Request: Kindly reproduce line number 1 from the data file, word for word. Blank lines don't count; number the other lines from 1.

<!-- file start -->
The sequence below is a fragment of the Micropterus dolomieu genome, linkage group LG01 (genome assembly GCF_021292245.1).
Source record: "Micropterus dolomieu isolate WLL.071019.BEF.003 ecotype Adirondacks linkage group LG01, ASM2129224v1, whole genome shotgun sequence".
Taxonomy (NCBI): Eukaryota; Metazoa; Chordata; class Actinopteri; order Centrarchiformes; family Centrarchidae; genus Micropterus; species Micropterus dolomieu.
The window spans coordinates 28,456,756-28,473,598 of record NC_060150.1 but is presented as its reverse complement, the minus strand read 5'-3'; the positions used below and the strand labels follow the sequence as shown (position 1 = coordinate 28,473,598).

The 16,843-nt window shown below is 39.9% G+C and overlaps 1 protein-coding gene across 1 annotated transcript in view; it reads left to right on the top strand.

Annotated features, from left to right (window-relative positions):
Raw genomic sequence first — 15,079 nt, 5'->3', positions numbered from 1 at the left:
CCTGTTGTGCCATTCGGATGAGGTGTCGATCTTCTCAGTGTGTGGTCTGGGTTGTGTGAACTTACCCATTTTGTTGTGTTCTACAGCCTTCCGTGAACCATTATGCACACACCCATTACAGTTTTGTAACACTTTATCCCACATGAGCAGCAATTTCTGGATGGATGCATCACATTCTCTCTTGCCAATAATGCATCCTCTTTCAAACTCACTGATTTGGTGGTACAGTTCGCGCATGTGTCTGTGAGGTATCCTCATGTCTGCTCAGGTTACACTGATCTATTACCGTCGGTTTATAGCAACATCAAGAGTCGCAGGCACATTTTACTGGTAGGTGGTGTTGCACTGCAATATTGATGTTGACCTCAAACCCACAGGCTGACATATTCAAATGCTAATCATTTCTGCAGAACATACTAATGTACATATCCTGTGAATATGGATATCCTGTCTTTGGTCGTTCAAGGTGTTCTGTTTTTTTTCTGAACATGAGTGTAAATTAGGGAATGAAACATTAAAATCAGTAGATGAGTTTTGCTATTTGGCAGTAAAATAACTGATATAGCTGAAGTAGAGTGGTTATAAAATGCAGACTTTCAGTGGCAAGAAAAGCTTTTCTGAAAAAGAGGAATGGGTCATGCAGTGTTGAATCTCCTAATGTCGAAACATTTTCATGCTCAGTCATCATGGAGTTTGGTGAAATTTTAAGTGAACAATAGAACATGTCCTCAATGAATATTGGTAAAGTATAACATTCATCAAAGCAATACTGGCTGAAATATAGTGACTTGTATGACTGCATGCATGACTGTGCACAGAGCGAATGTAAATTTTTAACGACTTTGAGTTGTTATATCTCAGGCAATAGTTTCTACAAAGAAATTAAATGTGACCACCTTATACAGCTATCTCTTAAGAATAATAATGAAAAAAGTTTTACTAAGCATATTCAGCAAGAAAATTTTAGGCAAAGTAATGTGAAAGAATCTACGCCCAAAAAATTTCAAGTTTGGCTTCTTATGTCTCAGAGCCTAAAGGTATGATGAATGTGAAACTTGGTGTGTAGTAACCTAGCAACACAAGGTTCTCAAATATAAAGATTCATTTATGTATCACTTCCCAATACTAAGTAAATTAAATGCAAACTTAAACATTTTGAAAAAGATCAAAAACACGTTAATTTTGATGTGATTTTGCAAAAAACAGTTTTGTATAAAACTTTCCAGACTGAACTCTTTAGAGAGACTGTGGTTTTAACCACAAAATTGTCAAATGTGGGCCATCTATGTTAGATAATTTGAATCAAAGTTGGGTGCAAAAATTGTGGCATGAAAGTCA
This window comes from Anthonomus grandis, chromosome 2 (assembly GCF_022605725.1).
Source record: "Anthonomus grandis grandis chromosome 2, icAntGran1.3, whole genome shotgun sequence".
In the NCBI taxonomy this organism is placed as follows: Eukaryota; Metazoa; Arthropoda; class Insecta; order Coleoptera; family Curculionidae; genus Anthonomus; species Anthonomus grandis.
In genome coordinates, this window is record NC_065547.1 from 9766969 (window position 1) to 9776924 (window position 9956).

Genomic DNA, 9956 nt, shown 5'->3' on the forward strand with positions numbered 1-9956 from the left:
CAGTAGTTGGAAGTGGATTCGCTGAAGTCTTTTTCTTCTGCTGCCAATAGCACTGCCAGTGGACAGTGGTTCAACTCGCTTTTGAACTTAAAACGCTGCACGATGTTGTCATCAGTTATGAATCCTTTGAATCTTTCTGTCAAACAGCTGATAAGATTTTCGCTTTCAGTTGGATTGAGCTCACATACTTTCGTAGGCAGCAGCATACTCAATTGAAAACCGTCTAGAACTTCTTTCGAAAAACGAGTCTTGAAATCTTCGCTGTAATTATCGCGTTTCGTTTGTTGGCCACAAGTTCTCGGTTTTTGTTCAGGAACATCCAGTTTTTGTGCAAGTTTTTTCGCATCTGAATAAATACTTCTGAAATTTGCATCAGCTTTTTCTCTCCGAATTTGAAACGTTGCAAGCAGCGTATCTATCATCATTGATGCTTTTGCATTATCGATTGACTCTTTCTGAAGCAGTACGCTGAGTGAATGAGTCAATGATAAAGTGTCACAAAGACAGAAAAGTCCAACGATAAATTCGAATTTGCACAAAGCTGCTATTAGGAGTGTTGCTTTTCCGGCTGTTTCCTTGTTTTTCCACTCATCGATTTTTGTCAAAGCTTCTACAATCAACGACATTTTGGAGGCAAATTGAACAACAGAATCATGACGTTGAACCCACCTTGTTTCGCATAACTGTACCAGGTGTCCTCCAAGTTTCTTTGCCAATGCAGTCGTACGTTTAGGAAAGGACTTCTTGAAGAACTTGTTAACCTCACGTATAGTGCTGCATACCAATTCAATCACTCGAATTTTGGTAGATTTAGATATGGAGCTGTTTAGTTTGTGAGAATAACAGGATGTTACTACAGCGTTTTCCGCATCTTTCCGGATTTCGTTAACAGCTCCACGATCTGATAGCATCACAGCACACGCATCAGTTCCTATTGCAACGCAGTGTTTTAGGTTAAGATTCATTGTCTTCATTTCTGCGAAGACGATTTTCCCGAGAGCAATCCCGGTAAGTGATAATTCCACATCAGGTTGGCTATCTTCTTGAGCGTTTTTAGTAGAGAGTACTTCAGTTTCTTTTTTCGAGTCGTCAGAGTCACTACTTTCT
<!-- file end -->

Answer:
The sequence below is a fragment of the Micropterus dolomieu genome, linkage group LG01 (genome assembly GCF_021292245.1).